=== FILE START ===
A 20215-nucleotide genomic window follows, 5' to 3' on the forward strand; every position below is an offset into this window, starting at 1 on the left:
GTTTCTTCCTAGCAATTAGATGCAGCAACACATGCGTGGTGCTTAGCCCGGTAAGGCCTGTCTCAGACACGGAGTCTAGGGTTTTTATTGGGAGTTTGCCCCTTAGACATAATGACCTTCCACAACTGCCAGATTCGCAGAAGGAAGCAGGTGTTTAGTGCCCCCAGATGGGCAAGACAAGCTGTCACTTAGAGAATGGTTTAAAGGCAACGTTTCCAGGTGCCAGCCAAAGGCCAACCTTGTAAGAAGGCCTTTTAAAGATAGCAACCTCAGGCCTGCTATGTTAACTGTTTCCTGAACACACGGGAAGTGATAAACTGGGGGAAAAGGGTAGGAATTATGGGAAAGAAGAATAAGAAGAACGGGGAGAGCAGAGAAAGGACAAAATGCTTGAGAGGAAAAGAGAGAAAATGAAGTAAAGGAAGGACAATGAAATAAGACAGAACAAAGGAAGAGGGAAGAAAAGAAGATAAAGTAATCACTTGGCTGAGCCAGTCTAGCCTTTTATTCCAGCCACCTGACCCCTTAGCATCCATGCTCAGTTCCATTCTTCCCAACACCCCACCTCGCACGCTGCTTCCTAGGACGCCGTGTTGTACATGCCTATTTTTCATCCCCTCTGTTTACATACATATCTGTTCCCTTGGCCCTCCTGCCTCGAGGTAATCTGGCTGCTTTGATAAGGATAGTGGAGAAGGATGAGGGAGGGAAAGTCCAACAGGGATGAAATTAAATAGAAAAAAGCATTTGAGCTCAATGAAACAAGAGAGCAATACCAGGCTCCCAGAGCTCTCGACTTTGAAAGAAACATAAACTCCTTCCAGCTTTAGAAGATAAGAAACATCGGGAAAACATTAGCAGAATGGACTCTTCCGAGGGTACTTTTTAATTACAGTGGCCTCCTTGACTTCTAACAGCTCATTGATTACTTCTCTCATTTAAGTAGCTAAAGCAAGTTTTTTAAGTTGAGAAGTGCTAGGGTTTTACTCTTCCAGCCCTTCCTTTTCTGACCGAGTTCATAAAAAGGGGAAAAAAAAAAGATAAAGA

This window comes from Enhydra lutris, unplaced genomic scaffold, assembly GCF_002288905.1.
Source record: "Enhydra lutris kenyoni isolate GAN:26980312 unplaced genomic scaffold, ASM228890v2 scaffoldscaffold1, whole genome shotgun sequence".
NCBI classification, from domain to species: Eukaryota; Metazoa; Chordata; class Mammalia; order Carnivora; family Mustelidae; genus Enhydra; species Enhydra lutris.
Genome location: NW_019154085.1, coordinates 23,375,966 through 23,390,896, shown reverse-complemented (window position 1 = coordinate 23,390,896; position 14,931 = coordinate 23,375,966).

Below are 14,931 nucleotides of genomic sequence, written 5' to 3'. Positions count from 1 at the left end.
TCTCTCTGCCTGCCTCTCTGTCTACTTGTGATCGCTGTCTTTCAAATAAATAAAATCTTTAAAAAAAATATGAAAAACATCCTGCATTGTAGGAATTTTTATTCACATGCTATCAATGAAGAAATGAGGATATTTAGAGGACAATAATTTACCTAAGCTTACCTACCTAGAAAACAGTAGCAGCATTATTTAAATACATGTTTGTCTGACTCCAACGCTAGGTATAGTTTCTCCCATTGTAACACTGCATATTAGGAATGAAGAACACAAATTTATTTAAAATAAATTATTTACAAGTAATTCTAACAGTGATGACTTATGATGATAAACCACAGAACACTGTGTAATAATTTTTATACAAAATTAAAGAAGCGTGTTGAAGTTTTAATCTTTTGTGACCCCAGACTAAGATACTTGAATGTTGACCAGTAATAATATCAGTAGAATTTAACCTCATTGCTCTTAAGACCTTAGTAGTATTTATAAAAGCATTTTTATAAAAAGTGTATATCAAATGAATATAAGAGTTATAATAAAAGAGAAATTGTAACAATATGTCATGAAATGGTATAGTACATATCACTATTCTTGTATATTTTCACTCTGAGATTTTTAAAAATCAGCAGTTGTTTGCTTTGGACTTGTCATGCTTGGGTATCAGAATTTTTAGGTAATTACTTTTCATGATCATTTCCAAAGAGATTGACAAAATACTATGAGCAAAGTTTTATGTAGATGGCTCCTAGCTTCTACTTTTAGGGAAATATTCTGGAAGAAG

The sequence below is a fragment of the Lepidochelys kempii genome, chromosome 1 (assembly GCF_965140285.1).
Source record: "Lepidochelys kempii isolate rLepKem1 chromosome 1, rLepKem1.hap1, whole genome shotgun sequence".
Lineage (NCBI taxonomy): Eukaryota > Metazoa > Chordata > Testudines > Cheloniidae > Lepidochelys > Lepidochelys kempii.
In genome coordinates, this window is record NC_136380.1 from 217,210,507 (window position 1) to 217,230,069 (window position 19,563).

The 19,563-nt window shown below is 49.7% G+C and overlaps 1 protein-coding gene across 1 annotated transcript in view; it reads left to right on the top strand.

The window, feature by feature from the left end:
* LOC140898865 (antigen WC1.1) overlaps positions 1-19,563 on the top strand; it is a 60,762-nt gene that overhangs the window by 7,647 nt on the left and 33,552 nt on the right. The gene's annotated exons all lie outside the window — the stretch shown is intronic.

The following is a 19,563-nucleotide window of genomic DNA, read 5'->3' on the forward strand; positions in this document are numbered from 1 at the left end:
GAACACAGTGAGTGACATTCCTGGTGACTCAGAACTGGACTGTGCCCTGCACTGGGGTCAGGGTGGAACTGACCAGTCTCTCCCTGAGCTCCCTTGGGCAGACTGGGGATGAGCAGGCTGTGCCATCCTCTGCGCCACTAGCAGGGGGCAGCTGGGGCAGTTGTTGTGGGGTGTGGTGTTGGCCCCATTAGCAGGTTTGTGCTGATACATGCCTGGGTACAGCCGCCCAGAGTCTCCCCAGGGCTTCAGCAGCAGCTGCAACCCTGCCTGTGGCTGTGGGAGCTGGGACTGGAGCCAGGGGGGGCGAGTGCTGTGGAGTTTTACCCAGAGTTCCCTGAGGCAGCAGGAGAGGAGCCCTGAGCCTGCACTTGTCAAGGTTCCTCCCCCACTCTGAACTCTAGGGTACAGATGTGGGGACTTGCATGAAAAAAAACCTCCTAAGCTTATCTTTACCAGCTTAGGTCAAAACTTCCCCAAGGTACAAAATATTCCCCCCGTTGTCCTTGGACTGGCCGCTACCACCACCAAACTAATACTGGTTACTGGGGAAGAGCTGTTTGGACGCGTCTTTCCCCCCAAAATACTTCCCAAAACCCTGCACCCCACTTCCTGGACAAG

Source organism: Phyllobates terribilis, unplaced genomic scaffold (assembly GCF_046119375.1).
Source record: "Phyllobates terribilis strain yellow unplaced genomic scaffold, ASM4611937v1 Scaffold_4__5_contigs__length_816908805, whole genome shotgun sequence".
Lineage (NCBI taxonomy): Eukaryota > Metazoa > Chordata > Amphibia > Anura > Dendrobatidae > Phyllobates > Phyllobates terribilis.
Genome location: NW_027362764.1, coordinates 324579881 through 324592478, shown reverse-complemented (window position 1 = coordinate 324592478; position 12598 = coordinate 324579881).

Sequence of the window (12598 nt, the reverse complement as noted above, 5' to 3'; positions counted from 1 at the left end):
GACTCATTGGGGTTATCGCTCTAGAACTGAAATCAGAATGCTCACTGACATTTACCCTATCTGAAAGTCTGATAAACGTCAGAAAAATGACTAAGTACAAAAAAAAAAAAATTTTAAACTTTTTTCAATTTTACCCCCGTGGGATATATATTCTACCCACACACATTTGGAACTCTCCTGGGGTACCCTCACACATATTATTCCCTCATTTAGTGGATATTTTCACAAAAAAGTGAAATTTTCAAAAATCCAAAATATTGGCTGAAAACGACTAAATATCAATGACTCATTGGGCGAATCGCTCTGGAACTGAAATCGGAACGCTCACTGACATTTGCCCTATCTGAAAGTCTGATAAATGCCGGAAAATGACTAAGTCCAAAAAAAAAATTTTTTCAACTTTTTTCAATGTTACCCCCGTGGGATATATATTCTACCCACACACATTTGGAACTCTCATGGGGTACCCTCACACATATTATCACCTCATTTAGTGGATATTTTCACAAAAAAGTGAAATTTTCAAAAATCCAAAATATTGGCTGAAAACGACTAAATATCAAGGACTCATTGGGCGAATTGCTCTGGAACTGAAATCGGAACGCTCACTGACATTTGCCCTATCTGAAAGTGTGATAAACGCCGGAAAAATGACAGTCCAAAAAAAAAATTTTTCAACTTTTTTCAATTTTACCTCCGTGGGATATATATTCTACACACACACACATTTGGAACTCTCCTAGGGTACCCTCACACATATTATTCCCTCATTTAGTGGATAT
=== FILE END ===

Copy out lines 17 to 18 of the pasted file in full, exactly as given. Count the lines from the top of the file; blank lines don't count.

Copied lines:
GAACACAGTGAGTGACATTCCTGGTGACTCAGAACTGGACTGTGCCCTGCACTGGGGTCAGGGTGGAACTGACCAGTCTCTCCCTGAGCTCCCTTGGGCAGACTGGGGATGAGCAGGCTGTGCCATCCTCTGCGCCACTAGCAGGGGGCAGCTGGGGCAGTTGTTGTGGGGTGTGGTGTTGGCCCCATTAGCAGGTTTGTGCTGATACATGCCTGGGTACAGCCGCCCAGAGTCTCCCCAGGGCTTCAGCAGCAGCTGCAACCCTGCCTGTGGCTGTGGGAGCTGGGACTGGAGCCAGGGGGGGCGAGTGCTGTGGAGTTTTACCCAGAGTTCCCTGAGGCAGCAGGAGAGGAGCCCTGAGCCTGCACTTGTCAAGGTTCCTCCCCCACTCTGAACTCTAGGGTACAGATGTGGGGACTTGCATGAAAAAAAACCTCCTAAGCTTATCTTTACCAGCTTAGGTCAAAACTTCCCCAAGGTACAAAATATTCCCCCCGTTGTCCTTGGACTGGCCGCTACCACCACCAAACTAATACTGGTTACTGGGGAAGAGCTGTTTGGACGCGTCTTTCCCCCCAAAATACTTCCCAAAACCCTGCACCCCACTTCCTGGACAAG

Source organism: Phyllobates terribilis, unplaced genomic scaffold (assembly GCF_046119375.1).